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Over the next week, I pondered the strange way God created his world and why lumps, of all things, were part of any divine plan.
My all-girls school didn’t provide any answers. The body was a private matter, an immodest secret. Maturation was discussed in a roundabout way, if at all, like the time in seventh grade, when the principal walked into my classroom and said that we must start using deodorant. “Girls,” she said, “you are 12 years old already, almost adults…. When that happens, the body’s odors grow stronger. That is why we have deodorant. Every girl must remember to put on deodorant every morning.”
My friend Chany raised her hand to ask a question, but the principal said there were really no questions to ask. It was simple. Then she smiled, turned and left the room.
Soon I learned that there was still more to being a woman than lumps and deodorant. A year after my chest began to grow, I found myself bleeding in the bathroom. This was menstruation, I learned; it would last for up to seven days, with bad cramps and swelling, and this, too, happened because of the babies I would one day have. It was the way God ran His world, ever since he cursed Eve for eating the forbidden fruit, punishing her with painful childbirth and cursed blood cycles.
I pictured Eve on the day I started to bleed. There she was in Eden, surrounded by luscious trees and stunning flowers, dressed in nothing, and hardly even knowing it, with only one commandment to obey: Thou shall not eat the stupid apple. I’d heard the story so many times, studied it, read it, memorized it, fell asleep on top of it, but now, suddenly I felt a deep and abiding hatred for her. All this? For a piece of fruit?
But there was something more important on my mind, and that was Tziri. I needed to know if she already got the cursed menstrual blood, because there was no way in the world that I could accept getting my period if my bossy sister didn’t get hers first, way-before-me first. She was older and fatter; it was only right that she should get the thing before I did.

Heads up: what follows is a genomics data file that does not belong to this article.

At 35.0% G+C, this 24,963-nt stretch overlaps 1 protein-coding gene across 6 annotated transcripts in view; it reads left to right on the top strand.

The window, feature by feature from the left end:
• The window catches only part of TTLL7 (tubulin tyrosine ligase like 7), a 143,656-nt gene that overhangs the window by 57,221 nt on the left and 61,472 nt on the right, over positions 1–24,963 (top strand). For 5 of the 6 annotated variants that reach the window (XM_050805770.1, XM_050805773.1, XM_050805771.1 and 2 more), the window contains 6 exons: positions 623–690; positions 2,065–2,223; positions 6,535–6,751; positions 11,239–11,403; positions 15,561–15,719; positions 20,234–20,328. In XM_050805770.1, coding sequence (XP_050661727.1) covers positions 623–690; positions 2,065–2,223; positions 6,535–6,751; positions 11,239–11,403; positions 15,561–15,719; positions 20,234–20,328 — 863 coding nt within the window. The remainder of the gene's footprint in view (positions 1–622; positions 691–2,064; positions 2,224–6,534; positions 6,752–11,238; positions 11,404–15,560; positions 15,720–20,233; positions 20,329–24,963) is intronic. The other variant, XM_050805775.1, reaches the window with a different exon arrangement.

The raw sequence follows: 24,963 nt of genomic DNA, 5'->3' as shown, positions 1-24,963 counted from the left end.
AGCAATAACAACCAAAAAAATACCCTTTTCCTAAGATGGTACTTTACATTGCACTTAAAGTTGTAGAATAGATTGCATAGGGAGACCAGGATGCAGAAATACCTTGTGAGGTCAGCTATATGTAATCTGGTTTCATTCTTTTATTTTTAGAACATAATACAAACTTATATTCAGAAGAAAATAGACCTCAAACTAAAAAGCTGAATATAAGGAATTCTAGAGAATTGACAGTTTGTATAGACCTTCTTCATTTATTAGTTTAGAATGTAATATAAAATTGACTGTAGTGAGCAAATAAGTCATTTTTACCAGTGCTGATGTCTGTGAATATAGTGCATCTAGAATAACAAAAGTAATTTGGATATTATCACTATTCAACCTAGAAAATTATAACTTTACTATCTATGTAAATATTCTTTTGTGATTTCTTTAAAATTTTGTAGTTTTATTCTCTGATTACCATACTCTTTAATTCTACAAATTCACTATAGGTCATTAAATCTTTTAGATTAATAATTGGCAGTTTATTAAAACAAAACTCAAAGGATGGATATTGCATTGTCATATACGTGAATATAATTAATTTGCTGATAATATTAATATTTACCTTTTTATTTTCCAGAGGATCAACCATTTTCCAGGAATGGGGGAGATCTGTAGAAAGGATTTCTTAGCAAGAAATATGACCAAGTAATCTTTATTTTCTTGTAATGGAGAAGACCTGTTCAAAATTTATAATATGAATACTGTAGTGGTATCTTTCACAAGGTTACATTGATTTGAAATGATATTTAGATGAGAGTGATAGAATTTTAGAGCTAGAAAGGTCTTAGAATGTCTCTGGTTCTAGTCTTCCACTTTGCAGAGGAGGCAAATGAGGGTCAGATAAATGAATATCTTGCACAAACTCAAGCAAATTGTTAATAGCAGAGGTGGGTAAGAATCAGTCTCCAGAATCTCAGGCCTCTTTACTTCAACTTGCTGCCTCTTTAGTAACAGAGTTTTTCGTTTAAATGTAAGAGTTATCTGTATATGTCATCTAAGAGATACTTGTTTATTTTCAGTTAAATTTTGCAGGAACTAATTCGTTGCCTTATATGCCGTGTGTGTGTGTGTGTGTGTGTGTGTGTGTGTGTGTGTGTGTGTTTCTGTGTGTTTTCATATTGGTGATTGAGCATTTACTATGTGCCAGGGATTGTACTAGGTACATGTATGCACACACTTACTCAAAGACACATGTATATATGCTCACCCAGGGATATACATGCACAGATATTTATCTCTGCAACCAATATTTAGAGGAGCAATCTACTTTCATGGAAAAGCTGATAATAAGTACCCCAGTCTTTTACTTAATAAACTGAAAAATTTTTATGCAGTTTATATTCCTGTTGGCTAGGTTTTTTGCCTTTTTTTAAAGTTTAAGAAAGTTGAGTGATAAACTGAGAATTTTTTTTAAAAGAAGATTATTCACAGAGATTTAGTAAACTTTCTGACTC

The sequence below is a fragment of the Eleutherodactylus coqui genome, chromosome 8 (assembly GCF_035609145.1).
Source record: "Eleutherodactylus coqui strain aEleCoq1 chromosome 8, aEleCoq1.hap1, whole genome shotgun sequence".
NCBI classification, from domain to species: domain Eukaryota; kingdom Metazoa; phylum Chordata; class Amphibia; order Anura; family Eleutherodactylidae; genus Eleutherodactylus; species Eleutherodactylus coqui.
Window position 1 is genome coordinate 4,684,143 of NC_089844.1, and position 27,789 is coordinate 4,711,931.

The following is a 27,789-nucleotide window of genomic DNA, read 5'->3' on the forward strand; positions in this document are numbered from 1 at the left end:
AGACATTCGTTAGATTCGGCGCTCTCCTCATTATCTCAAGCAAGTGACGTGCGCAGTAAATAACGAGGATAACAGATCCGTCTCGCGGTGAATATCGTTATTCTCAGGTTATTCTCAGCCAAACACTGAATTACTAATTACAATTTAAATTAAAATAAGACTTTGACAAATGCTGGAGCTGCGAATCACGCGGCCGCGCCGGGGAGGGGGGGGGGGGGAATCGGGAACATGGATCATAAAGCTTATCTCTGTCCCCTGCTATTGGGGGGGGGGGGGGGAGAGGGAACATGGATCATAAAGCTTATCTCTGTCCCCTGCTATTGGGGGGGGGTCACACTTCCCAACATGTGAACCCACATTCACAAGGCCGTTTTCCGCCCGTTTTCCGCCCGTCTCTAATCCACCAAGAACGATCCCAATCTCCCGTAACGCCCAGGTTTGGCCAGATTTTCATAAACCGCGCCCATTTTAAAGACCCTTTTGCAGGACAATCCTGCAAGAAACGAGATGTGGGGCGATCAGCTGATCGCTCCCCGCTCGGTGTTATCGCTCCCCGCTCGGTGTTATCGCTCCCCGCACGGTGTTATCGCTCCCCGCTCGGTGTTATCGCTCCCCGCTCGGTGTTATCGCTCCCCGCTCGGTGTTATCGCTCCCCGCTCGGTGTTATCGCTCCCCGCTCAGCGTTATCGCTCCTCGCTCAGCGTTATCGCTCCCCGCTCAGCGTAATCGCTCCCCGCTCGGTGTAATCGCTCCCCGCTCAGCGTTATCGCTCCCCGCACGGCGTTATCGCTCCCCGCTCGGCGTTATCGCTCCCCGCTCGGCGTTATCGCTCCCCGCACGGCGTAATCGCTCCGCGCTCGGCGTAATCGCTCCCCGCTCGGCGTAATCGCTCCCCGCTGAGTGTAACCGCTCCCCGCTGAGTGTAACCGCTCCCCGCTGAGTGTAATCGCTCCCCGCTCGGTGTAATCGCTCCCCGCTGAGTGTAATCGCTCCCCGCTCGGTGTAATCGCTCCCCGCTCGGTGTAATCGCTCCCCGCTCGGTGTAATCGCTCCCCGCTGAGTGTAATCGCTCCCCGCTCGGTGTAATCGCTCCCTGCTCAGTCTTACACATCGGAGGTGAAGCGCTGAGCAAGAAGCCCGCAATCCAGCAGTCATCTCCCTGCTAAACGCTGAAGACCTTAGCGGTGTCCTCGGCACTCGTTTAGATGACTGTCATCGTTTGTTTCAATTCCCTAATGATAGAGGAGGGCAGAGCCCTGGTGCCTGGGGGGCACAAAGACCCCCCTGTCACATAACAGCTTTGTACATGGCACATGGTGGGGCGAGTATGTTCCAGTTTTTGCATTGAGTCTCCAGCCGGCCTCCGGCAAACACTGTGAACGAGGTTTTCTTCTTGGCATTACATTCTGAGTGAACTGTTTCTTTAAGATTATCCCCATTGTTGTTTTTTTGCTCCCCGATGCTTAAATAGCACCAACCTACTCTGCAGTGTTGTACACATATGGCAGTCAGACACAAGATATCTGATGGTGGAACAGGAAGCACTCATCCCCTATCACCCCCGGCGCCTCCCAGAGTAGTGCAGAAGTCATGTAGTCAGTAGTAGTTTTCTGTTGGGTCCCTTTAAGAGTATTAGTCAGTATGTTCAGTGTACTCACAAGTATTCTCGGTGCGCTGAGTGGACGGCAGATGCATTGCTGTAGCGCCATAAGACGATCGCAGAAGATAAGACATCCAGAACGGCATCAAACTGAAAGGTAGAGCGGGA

My mother told me that it was none of my business and that these were private matters, not open for discussion. I wanted to ask my sister, straight out, precisely if and when she’d gotten her curse, but I knew she’d run straight to my mother. So instead I complained to my good friend Blimi.
Blimi always knew everything. Her mother subscribed to Reader’s Digest, a forbidden magazine, and Blimi often snuck it out of the bathroom at night to read. Blimi was the one who explained to me the mysteries of life, and the divine reasoning behind many of God’s strange plans. She could not help me with my older sister’s secrets, but she did know why women grew lumps years before we ever needed them. Blimi knew because she’d heard it from her married elder sister, who had heard it from someone else who knew.
You see, she explained to me, once, in ancient times, when the world existed on a higher spiritual level, girls got married when they were just 12 or 13. The women in the past were wiser and better than we could ever be, and therefore they were ready for marriage at a much younger age. As time went on, each generation deteriorated and became worse than the one before it. Today, girls get married later in life because they need more time to grow, she said. But the cycle of female maturation has already been set in place; God cannot suddenly delay it by seven years. And so our bodies still change when we turn 12 years old, and we are left to wait patiently for marriage and babies.
It was brilliant. It all made perfect sense. Chest lumps and periods came right on time, while we get married seven years too late. I went home from Blimi’s, happy. The world still seemed like a lighter, better place. God made sense, after all.